You treat a person, I guarantee you, you’ll win, no matter what the outcome

You treat a disease, you win, you lose. You treat a person, I guarantee you, you’ll win, no matter what the outcome- Patch Adams

I watched Patch Adams today, starring the wonderful Robin Williams. The films is about Hunter Doherty ‘Patch’ Adams, an American Physician who founded the Gesundheit institute in 1971. The film tells the story of how Adams, whilst an inpatient in a psychiatric hospital following a suicide attempt, made a link between individuals mood and wellbeing and their recovery from physical illness. The key to treating patients was to do so in a holistic manner, looking at their health in terms of their family, community and the world around them. The film was semi-biographical, Patch Adams a real doctor and activist and generally inspirational man.

The real Patch Adams at the Gesundheit Institute

The story of Patch Adams really interested me as it seemed to have similarities to the history behind The Retreat, where I am currently an inpatient… just many hundreds of years earlier. The Retreat was opened in 1796, pioneering humane and moral treatment for those with mental health problems. It became a model for asylums all over the world and really pioneered the reform of mental health treatment. The Retreat was opened by William Tuke following the death of Leeds Quaker, Hannah Mills, who died in York Asylum in 1790 in appauling conditions. Tuke and his family vowed that never again a Quaker should endure the treatment that Hannah Mills had suffered; gradually the hospital catered for all individuals and retained the essence of the early views of moral treatment for patients.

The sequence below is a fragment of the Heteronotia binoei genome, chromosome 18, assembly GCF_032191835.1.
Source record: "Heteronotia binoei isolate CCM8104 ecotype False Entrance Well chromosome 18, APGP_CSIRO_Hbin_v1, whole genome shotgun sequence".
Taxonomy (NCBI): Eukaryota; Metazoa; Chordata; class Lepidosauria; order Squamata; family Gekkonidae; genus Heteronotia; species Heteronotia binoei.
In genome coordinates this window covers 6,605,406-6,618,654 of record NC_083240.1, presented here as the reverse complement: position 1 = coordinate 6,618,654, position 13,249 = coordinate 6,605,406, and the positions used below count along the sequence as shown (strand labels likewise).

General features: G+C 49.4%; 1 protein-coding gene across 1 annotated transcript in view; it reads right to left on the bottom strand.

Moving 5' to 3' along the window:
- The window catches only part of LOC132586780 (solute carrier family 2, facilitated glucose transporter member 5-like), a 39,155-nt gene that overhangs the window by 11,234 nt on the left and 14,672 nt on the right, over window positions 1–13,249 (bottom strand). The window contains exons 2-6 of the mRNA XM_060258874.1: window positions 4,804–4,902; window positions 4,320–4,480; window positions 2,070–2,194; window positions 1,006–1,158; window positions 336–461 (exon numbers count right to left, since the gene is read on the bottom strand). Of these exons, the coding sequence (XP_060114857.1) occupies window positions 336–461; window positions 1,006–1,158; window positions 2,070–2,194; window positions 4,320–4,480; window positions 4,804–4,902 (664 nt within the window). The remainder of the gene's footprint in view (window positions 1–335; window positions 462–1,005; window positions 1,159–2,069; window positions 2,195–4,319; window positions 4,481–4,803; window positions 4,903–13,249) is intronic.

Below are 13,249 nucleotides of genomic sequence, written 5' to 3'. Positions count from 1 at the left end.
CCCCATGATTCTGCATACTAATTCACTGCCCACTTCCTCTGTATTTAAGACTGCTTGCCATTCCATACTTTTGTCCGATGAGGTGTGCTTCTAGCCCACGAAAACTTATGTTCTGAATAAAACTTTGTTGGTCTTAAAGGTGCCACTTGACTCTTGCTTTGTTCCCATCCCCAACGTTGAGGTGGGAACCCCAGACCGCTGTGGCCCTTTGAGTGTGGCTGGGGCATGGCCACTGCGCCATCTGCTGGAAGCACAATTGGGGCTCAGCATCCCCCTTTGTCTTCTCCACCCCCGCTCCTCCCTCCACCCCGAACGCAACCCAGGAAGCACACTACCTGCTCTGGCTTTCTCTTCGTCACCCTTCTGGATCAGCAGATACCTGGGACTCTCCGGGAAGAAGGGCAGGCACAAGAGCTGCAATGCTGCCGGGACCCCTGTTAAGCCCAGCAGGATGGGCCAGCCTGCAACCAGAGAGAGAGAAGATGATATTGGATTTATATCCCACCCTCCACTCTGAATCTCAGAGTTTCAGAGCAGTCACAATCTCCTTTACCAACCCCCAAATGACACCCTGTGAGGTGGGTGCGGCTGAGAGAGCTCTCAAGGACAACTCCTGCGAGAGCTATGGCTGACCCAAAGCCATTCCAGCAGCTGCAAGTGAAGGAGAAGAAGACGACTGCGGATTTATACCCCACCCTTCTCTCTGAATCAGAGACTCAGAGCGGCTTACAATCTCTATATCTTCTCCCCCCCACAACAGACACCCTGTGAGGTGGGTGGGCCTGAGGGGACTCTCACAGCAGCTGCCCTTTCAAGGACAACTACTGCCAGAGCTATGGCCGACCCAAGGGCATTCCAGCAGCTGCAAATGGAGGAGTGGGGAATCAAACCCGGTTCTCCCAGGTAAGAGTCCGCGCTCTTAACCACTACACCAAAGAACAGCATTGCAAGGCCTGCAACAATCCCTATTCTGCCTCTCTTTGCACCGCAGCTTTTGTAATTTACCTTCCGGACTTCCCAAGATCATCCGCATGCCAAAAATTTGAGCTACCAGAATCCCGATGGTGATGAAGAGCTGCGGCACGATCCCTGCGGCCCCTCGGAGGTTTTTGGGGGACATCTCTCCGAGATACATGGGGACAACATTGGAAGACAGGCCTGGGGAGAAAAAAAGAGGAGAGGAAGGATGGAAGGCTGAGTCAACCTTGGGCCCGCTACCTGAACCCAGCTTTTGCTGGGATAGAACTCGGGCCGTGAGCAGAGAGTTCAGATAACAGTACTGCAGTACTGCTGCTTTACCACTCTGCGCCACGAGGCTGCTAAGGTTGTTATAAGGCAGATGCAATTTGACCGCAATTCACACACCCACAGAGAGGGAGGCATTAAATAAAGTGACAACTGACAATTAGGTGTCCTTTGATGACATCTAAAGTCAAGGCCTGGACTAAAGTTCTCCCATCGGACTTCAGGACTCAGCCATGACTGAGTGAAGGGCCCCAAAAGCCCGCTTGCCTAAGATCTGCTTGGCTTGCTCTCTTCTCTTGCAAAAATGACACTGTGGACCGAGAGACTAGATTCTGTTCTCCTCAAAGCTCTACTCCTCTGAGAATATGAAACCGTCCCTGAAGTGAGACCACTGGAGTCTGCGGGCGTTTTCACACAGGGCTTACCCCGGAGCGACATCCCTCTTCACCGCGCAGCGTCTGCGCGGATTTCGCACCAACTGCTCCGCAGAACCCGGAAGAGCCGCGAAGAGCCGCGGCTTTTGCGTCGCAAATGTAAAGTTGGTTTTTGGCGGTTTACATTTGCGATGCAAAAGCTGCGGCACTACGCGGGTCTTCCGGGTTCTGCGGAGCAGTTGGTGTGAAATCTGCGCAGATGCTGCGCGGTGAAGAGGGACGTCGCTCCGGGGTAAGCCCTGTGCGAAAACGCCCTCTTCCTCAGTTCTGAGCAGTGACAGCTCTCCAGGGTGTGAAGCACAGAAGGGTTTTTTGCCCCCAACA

Robin Williams in ‘Patch Adams’ 

Holistic treatment for those with mental health problems has always been something I have felt really strongly about. Through my own experiences and seeing the experiences of others, it seemed so glaringly obvious that the only way someone could recover from a mental illness was if they were treated as a whole individual, not just helped by firefighting their symptoms. For me, the real start of my recovery from my eating disorder and first time I have properly made progress with making real changes came from being at The Retreat. 

Interestingly, in this year ‘s ‘Sock it to eating disorders‘ campaign masterminded by B-eat, a new report into the chose of eating disorders to the UK economy was launched. It indicated how inconsistent treatment was for individuals across the country and the outcome of this was eating disorders costing the national economy tens of billions of pounds. The report outlines B-eat’s views on early intervention and focused treatment for individuals and a more holistic treatment of individuals with eating disorders. 
I think a lot of eating disorder treatment focuses on stabilising individuals but doesn’t work on the psychological aetiology of their illness or working on making their lives recovery focused to help prevent them from relapsing by giving them real purpose and meaning through the activities that they take part in and do. For me, this has been the key to embarking on the road to recovery, it’s been about all of me, not just the illness. 
For those who are recovery in different settings, try and look at the bigger picture and move the focus away from the minute details of your illness. If you can’t see your reasons for recovery and the things you can get from recovery, then the focus remains so inward and recovery is so much more challenging.

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